Local Search Gets A Raw Deal

One of my favorite marketing blogs is “AimClearBlog”. Here’s an excerpt from a recent post about how Google’s latest algorithm is creating tons of issues for local business owners.

“Local business owners: Have your rankings plummeted? Did traffic fall off a cliff? No longer appearing in a crucial Google map result? You may have been affected by Google’s local search algorithm update, appropriately dubbed Pigeon by the fine folks at Search Engine Land. It’s been almost two months since the update rolled out, and while it seems the crap hasn’t yet dried, plenty of businesses have taken a direct hit.

We’ve rounded up some of the best resources on Pigeon from local search experts —from the moment the news broke to early effects and analysis, ramifications and advice on shifting strategy—and provided brief, digestible summaries for easy reference. The links are listed in chronological order so you can follow the progression of the rollout and ensuing recovery advice.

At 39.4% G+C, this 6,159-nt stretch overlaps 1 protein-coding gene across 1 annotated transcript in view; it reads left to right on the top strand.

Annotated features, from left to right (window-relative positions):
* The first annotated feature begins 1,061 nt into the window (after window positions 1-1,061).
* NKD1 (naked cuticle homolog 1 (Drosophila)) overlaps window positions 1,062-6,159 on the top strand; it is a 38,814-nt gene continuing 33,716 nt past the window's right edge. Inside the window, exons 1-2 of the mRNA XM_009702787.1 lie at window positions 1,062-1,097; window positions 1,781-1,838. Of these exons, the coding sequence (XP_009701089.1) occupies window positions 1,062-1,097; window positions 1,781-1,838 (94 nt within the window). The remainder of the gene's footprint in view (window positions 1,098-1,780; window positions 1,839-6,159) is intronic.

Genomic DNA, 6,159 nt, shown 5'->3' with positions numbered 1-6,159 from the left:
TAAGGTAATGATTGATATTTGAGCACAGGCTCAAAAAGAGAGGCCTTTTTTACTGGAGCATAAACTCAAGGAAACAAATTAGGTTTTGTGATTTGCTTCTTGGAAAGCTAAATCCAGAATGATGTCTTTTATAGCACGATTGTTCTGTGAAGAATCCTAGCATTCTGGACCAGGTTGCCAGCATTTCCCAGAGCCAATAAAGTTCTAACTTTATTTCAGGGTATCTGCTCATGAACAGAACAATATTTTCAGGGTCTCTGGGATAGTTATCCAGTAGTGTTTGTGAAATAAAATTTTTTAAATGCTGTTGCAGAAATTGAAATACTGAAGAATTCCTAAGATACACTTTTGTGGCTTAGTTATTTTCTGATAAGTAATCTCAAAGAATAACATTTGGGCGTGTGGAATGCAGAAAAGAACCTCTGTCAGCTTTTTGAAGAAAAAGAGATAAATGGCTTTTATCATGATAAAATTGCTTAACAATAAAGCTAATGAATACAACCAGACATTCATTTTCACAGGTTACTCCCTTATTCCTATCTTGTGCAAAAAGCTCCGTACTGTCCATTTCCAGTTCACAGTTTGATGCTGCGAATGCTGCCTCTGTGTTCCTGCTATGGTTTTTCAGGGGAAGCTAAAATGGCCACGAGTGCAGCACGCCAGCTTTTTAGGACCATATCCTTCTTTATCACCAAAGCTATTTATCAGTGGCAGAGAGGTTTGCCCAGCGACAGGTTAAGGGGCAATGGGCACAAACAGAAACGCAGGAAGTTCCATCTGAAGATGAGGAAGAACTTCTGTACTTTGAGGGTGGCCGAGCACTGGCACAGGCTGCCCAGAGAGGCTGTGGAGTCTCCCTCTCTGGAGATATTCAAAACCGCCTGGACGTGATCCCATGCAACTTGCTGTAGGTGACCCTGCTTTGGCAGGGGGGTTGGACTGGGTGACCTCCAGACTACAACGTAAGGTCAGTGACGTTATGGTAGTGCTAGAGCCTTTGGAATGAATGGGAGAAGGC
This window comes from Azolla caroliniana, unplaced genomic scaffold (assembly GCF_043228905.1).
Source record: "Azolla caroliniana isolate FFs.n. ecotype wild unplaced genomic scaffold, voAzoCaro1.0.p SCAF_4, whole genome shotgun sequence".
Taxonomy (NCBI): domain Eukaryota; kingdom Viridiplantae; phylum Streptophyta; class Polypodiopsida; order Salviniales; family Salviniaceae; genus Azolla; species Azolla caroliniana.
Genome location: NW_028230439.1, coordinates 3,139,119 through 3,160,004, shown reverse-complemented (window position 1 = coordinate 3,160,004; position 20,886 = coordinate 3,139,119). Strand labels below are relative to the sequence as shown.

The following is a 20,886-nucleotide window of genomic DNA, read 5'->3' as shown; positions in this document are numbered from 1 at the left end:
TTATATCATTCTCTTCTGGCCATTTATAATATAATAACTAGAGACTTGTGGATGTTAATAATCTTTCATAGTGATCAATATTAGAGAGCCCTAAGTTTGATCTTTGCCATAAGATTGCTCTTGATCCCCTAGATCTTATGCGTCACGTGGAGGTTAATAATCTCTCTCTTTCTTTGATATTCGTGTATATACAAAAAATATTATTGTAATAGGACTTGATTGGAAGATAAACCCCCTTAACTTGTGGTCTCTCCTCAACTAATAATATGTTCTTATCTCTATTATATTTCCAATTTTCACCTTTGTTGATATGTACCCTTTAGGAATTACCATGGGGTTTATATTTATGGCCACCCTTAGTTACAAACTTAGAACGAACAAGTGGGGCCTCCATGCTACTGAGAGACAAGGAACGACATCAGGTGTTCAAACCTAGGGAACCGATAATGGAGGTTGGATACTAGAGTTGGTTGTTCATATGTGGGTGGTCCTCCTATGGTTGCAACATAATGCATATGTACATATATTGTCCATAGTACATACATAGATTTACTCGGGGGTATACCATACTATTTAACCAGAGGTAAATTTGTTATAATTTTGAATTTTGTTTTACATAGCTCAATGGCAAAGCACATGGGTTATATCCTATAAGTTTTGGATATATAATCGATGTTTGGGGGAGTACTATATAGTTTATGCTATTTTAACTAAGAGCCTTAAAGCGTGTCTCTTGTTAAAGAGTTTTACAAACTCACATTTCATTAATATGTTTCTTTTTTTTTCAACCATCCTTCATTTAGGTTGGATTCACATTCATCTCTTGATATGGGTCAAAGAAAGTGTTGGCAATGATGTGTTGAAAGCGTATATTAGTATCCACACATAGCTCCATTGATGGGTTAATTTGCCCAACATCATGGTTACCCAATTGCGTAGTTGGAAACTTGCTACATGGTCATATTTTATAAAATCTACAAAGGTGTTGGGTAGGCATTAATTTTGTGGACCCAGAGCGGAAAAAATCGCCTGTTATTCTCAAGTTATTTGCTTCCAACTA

Google “Pigeon” Updates Local Search Algorithm With Stronger Ties To Web Search Signal – Barry Schwartz, Search Engine Land, July 24

Barry Schwartz broke the news at Search Engine Land on July 24. The then-unnamed* update was designed to provide “more useful, relevant and accurate local search results,” he reported. Barry summarized the changes, as shared by Google, as such: “the new local search algorithm ties deeper into their web search capabilities” and “improves their distance and location ranking parameters.” The changes, rolling out to English U.S. results, are visible in Google Web and Maps search results. Barry warned that the update would affect local search rankings and that some local businesses might see changes in referrals. No word from Google on if and when the update would be rolled out to other countries and languages.

*On July 25, Search Engine Land named the update Pigeon, lacking an official name from Google. Although the name was given because, as SEL described it, “this is a local search update and pigeons tend to fly back home,” many search marketers came to find it an apropos moniker for an algo change that crapped all over local results.”